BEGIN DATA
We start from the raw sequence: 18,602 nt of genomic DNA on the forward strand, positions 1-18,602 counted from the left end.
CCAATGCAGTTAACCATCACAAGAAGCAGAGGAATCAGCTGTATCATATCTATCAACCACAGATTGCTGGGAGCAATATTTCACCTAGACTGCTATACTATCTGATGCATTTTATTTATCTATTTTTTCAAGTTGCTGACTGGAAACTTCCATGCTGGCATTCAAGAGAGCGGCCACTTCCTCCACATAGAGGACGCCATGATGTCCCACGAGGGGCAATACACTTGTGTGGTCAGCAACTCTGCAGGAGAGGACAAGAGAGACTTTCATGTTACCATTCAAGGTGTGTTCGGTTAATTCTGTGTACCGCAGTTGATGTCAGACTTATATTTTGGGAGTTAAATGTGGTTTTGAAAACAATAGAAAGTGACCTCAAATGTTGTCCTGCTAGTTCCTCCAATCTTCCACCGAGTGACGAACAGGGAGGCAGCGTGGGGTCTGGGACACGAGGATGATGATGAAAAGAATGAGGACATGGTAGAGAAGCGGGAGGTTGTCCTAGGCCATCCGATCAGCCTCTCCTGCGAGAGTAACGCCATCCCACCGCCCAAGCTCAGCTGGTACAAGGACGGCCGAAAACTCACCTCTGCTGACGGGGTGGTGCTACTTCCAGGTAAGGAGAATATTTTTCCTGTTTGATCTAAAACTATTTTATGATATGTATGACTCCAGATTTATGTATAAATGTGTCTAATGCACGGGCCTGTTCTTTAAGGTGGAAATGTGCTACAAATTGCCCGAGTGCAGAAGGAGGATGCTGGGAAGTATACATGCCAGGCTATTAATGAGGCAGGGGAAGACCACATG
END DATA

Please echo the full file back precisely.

We start from the raw sequence: 18,602 nt of genomic DNA on the forward strand, positions 1-18,602 counted from the left end.
CCAATGCAGTTAACCATCACAAGAAGCAGAGGAATCAGCTGTATCATATCTATCAACCACAGATTGCTGGGAGCAATATTTCACCTAGACTGCTATACTATCTGATGCATTTTATTTATCTATTTTTTCAAGTTGCTGACTGGAAACTTCCATGCTGGCATTCAAGAGAGCGGCCACTTCCTCCACATAGAGGACGCCATGATGTCCCACGAGGGGCAATACACTTGTGTGGTCAGCAACTCTGCAGGAGAGGACAAGAGAGACTTTCATGTTACCATTCAAGGTGTGTTCGGTTAATTCTGTGTACCGCAGTTGATGTCAGACTTATATTTTGGGAGTTAAATGTGGTTTTGAAAACAATAGAAAGTGACCTCAAATGTTGTCCTGCTAGTTCCTCCAATCTTCCACCGAGTGACGAACAGGGAGGCAGCGTGGGGTCTGGGACACGAGGATGATGATGAAAAGAATGAGGACATGGTAGAGAAGCGGGAGGTTGTCCTAGGCCATCCGATCAGCCTCTCCTGCGAGAGTAACGCCATCCCACCGCCCAAGCTCAGCTGGTACAAGGACGGCCGAAAACTCACCTCTGCTGACGGGGTGGTGCTACTTCCAGGTAAGGAGAATATTTTTCCTGTTTGATCTAAAACTATTTTATGATATGTATGACTCCAGATTTATGTATAAATGTGTCTAATGCACGGGCCTGTTCTTTAAGGTGGAAATGTGCTACAAATTGCCCGAGTGCAGAAGGAGGATGCTGGGAAGTATACATGCCAGGCTATTAATGAGGCAGGGGAAGACCACATG